The Financial Industry Regulatory Authority (FINRA) issued a notice Friday on compliance deficiencies arising from firms’ relationships with vendors culled from examination findings.

FINRA focused on three areas of vendor relationships where compliance weaknesses were found: cyber-security, books and records, and supervision. The notice did not create any new requirements for firms, but instead highlighted where companies were falling short during examinations and for what failures they were disciplined.

“FINRA encourages firms that use—or are contemplating using—vendors to review the following obligations and assess whether their supervisory procedures and controls for outsourced activities or functions are sufficient to maintain compliance with applicable rules,” the notice said.

Tightening up of vendor controls for cyber-security remains top-of-mind for many compliance professionals. News reports on breaches and hacks at financial institutions appear on a regular basis, with the root of many stemming from deficiencies in vendor relationships.

Compliance deficiencies identified in this area during examinations include:

  • Insufficient procedures to evaluate and test vendors’ cyber-security practices throughout the lifecycle of their relationship;
  • Failure to implement adequate controls that grant vendors access to data only when necessary and requiring multi-factor authentication for vendors and contractors;
  • Inadequate change management supervision during upgrades, modifications, or integration of member firm or vendor systems;
  • Inadequate testing of system changes and capacity; and
  • Inadequate data loss prevention programs, like encryption of sensitive data stored at vendors or in transit between firms and vendors.

Compliance deficiencies by firms regarding FINRA’s books and records requirements include:

  • Failing to perform due diligence on vendors’ ability to adhere to FINRA’s recordkeeping requirements;
  • Failing to confirm service contracts and agreements meet FINRA’s notification requirements; and
  • Failing to confirm vendors comply with contractual and regulatory requirements to maintain (and not delete, unless otherwise permitted) firms’ books and records.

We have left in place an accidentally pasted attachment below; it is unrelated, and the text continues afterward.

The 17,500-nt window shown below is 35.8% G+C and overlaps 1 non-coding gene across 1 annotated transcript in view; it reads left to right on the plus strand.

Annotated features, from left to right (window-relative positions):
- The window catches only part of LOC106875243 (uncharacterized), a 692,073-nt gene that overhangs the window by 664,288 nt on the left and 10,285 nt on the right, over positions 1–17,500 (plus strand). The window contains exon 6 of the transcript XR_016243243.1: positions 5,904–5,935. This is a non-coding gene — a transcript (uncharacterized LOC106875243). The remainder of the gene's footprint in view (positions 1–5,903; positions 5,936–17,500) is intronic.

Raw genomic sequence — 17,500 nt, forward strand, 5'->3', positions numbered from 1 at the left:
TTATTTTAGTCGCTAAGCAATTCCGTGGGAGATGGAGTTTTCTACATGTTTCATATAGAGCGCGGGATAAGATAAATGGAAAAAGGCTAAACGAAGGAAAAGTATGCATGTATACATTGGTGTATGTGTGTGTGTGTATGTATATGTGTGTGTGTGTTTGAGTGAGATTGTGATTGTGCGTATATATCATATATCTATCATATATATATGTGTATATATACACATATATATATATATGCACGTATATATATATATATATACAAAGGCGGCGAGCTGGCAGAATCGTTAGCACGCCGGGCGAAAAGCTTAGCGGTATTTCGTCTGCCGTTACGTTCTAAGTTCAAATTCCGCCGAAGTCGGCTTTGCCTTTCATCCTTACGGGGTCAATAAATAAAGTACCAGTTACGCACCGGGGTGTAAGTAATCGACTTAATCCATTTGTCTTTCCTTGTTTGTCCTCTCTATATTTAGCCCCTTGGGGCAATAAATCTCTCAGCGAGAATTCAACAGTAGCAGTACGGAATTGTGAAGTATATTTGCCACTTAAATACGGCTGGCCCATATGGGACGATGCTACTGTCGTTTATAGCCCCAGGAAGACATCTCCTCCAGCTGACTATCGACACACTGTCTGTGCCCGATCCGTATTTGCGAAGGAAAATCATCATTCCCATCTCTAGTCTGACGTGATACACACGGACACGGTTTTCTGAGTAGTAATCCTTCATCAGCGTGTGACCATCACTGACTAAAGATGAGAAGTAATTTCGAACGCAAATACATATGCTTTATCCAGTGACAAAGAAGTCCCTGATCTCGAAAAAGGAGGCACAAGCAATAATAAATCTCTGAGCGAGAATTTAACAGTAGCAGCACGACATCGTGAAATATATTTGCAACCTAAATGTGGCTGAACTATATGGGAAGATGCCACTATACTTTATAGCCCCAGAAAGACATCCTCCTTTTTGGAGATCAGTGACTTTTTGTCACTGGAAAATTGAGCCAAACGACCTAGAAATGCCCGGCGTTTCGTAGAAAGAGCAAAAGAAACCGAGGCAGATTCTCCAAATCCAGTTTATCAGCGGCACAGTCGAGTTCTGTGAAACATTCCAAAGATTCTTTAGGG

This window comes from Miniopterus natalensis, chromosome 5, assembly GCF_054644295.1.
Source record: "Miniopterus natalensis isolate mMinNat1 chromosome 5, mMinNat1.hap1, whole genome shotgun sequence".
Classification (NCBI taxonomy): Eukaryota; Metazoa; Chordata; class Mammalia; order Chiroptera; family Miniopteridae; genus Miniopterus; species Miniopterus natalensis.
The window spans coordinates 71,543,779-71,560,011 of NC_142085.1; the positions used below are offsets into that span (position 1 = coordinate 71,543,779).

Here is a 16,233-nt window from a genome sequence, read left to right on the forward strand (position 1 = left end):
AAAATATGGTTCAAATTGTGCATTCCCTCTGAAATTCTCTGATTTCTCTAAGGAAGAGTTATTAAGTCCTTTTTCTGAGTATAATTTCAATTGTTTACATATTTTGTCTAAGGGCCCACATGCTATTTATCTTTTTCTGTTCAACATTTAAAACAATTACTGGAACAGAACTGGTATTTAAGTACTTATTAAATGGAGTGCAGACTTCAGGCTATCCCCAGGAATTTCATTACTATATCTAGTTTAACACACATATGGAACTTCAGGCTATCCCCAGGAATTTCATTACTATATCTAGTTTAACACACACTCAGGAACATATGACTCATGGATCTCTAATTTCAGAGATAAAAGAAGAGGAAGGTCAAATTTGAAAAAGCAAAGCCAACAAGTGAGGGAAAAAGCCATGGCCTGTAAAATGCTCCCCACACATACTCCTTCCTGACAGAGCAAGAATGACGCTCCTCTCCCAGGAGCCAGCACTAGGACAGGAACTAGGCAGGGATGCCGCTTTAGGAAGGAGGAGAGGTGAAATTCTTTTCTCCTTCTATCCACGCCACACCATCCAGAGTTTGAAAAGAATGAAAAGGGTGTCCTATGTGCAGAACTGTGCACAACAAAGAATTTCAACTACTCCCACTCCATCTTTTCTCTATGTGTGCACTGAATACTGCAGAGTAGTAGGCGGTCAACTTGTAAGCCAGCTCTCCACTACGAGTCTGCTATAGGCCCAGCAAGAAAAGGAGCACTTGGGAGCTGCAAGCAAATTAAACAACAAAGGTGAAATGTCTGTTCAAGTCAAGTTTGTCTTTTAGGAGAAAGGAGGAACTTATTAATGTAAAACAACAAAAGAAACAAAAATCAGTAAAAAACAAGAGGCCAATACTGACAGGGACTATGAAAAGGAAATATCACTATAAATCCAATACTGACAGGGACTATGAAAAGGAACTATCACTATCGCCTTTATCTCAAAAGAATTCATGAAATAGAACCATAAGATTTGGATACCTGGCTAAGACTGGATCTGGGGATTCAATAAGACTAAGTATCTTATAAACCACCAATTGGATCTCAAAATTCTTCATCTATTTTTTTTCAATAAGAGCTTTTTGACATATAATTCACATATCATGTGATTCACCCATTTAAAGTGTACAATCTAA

Some of the actions FINRA took against firms for books and records deficiencies included those whose vendors experienced system malfunctions; data purges by vendors whose relationship with the firm was terminated; vendors that failed to correct default retention periods, resulting in loss of data required to be saved; vendors that made emails unrecoverable after 30 days; and firms that failed to establish an audit system to account for vendors’ preservation of emails.

Firms were also found to have deficiencies in supervising the performance of their vendors, including:

  • Failure to review, correct, or verify vendor-provided expense ratio and historical performance information for numerous investment options in defined contribution plans (retirement plans);
  • Failure to oversee, monitor, and evaluate changes and upgrades to automated rebalancing and fee allocation functions outsourced to a vendor for wealth management accounts custodied at the firm;
  • Failure to review, test, or verify the accuracy and completeness of data feeds from vendors that failed to identify the firm’s prior role in transactions for issuers covered by firm research reports; and
  • Failure to confirm the accuracy and completeness of information provided by vendors to regulators, including FINRA, both in response to specific requests and as part of regular trade and other reporting obligations.

As part of the notice, FINRA also reissued advice for firms on conducting due diligence, onboarding, and supervision of vendors.